Let’s start with the pandemic. How have things changed from containment until today?
I think I worked more during the confinement. I like the fact that in my job I can work from the comfort of my home. I recorded a lot of songs from home. Now things are starting to open up, but in a very conscious way.
Lockdown, in a way, has given music figures like you the chance to explore more of non-cinematic stuff. How do you plan to move this forward?
I have been living in Canada since confinement because my father is not doing well. As much as I wanted to come here and record, it’s more important for me to take care of him. Fortunately, my family situation has improved now, so my current plan is that if my father continues to remain stable, I will come here from time to time to work on projects. I’m in India after a year, but I’m here for a month, touring and recording. The good thing is that the moment people know I’m there, the job starts to happen. Everyone wants to record while I’m there, and sometimes it gets a little hectic, but I like that rush.
Is there a difference in the way you record in the studio now?
At home, when recording, there are times when you also hear the noises of the vegetable vendors, especially during the day, or of someone coughing. And you have to start all over again, which doesn’t happen when you record in the studio. Other than that, I think it’s the safest way to go, at least for now. I don’t know how many people disinfect microphones after each recording. And the compartment in which we record is not exactly well ventilated.
That said, I know the studios are taking all precautions against Covid-19. I walked into a studio for the first time since the pandemic a few days ago, and all safety procedures were followed. The feeling of recording in a studio is certainly different – you have the consoles, the composer on the other side of the glassâ¦ There is a certain vibe. When you come into the studio after a long time, it’s sort of like a first experience. Even though you have recorded 500 songs, there is something new about it. I really enjoyed that feeling this time around.
What work are you involved in at the moment?
I’m making a single for a popular audio label, which is a recreation of a popular Hindi song. I’m working on my EP with Keba Jeremiah. It is entirely acoustic – vocals and guitars. It is tentatively called Sweet Nothing. It’s a very intimate EP. There is another EP that I plan to do by the end of the year or early 2022. It completely depends on how the first EP will play out. I do singles with Neeti Mohan, Harshdeep Kaur and Abhijit Srivastava, who did Chashni in Bharat. There is also a collaboration with Amrit Ramnath and Neeti. Amrit arranged the song, and it’s such a beautiful song. He is a very talented youngster. As for the films, I have recorded six to seven songs in Tamil and Hindi, but I cannot reveal the plans at the moment.
Has the indie music scene picked up during the lockdown? Do you think people listen to a lot more non-cinematic music than in 2017 or 2018?
Oh, great moment! Indie is the next big thing. There are so many underground artists who are suddenly in the limelight. When you look at the quality of their content, you ask yourself, “Where have all these people gone so far? And you realize that they have been eclipsed by other forms of music. It’s like a breath of fresh air when you listen to their new sounds and new feelingsâ¦ feelings you don’t talk about in movie songs. In commercial cinema, we have a predefined skeleton around which the lyrics are written, around which the production is based. I think the purest form of music is indie music. There is no embellishmentâ¦ no production to add to the greatness of the song. Even in the film industry, if you listen to people like Santhosh Narayanan, you see that rawnessâ¦ an earthy side that is endearing. I think indie music has helped us connect to our roots and we hear more of it than we were used to hearing a few years ago. Containment has largely contributed to this.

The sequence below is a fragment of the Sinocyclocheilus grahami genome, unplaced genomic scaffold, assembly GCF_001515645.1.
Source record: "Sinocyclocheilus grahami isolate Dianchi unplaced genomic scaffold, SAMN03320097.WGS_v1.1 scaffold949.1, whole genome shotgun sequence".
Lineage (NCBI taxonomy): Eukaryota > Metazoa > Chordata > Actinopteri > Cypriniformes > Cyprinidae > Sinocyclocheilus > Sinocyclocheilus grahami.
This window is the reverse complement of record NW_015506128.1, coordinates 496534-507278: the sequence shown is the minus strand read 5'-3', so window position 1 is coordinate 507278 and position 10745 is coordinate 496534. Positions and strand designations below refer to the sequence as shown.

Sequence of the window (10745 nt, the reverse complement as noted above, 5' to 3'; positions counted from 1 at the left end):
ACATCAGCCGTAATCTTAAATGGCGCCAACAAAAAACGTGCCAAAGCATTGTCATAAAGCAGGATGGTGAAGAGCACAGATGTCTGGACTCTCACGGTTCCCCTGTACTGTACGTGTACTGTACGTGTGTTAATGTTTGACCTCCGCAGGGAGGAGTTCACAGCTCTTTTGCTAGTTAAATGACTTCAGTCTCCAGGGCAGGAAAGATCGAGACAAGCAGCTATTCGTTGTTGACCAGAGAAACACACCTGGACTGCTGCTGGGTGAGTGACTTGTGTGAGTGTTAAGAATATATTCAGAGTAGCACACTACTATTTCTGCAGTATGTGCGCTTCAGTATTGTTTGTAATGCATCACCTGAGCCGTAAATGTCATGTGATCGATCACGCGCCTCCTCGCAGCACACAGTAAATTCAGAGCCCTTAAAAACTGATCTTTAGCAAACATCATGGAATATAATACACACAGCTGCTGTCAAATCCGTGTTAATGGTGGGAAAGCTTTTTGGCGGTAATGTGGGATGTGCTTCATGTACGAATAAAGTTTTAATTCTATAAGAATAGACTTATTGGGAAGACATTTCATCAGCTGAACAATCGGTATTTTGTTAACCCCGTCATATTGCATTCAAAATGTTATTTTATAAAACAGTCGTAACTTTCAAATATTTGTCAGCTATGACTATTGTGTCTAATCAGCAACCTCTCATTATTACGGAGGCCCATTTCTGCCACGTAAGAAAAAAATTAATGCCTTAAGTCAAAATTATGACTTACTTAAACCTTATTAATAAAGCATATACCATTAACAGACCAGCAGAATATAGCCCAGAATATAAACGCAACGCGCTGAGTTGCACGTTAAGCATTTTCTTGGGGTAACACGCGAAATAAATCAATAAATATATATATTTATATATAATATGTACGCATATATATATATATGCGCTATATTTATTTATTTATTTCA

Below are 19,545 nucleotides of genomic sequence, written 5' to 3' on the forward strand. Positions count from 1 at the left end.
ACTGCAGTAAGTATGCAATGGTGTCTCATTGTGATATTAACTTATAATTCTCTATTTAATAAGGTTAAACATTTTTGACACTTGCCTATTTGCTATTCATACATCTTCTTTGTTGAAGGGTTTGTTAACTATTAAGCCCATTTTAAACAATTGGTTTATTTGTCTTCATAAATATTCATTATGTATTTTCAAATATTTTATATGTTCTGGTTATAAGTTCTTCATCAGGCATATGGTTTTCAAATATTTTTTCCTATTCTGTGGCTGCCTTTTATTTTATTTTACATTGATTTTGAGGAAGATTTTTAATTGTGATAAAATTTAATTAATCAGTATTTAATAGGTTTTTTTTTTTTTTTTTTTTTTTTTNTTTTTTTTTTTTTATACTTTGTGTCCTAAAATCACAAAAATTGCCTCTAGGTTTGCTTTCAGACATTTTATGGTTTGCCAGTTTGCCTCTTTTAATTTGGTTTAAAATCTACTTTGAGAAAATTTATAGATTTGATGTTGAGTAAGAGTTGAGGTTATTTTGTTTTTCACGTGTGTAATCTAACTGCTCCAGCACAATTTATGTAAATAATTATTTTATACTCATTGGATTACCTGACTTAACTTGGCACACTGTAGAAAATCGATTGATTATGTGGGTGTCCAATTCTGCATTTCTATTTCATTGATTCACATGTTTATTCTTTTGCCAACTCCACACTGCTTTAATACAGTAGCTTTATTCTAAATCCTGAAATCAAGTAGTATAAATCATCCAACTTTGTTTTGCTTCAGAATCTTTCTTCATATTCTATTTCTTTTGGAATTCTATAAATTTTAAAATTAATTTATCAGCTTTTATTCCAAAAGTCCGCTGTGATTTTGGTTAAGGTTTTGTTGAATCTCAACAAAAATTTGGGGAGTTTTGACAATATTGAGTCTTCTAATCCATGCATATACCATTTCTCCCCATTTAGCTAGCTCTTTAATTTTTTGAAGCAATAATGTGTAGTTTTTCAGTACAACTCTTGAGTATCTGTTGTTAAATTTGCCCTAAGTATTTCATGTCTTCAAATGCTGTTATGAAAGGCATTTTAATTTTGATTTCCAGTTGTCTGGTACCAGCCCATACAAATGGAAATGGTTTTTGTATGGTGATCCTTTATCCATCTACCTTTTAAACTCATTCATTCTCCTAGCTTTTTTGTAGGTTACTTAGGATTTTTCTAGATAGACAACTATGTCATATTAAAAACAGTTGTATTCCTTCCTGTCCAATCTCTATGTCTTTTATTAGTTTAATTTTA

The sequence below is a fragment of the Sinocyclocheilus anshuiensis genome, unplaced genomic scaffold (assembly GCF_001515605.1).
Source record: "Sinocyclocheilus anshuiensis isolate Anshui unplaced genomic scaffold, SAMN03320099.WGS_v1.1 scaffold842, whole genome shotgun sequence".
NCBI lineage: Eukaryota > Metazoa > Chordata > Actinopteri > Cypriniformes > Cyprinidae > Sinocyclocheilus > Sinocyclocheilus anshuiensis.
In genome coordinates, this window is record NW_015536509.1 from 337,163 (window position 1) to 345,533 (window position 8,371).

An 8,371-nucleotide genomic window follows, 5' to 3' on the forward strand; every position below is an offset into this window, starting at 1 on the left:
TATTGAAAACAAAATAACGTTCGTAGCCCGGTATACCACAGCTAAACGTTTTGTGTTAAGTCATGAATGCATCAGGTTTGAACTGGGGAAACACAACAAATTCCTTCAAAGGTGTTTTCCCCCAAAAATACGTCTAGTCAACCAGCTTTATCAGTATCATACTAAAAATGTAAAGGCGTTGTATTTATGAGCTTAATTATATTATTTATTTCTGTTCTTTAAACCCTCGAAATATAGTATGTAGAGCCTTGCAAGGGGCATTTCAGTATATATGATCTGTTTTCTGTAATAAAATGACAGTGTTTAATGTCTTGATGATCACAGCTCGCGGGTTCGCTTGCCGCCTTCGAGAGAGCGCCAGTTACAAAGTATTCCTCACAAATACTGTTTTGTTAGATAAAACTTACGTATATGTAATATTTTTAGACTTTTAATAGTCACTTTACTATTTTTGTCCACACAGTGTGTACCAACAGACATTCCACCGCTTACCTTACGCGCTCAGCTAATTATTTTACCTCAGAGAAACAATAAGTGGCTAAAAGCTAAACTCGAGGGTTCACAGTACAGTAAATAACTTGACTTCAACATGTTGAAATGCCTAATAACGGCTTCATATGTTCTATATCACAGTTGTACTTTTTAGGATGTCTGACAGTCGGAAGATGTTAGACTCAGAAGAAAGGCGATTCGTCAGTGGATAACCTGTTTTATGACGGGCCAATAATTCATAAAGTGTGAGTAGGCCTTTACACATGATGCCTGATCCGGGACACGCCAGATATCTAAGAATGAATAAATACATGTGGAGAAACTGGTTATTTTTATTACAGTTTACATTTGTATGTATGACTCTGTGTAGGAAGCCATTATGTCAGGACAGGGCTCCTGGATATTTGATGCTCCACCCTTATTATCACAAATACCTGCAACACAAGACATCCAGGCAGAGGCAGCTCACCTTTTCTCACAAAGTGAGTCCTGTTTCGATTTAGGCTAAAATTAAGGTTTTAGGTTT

Now that a backing video is a must for any song, does that add to the pressure on the musicians? Like coming up with a unique concept for the video and looking fabulous on screenâ¦ stuff that isn’t singing, basically.
It’s something that I think about constantly. It is a very difficult place to live in today and I can only speak here from my point of view. I dig into simplicity. Unless I’m doing a stage performance, I’m not overdressed. Because this simplicity is part of my identity and I don’t want to present myself in a way that I am not. If I like to put my hair in a messy bun, it’s because I like it and that’s who I am. And this is how I will introduce myself in a video. Obviously you have to be presentable, but at the same time you can be yourself. When I am part of a property owned by an audio label, I try to find a happy medium. When it comes to how we appear on stage or in a video, I think that appeal is something that artists should be allowed to take. You see this in the West. If you watch Billie Eilish, she doesn’t dress and take the stage like a diva, but like herself, which makes her so close. At the same time, she’s also created her own identityâ¦ the green she walks out in, the way she colors her hair, the way she projects herselfâ¦ She’s not 36-26-36. She is very comfortable in shorts, oversized t-shirt and sneakers. I dig that. For me, that makes his music relatable. Musicians who have great content should never hesitate to be who they are. The message they should project is: “If you connect to our music, you will also connect to me without my having to resort to embedding my physical image.”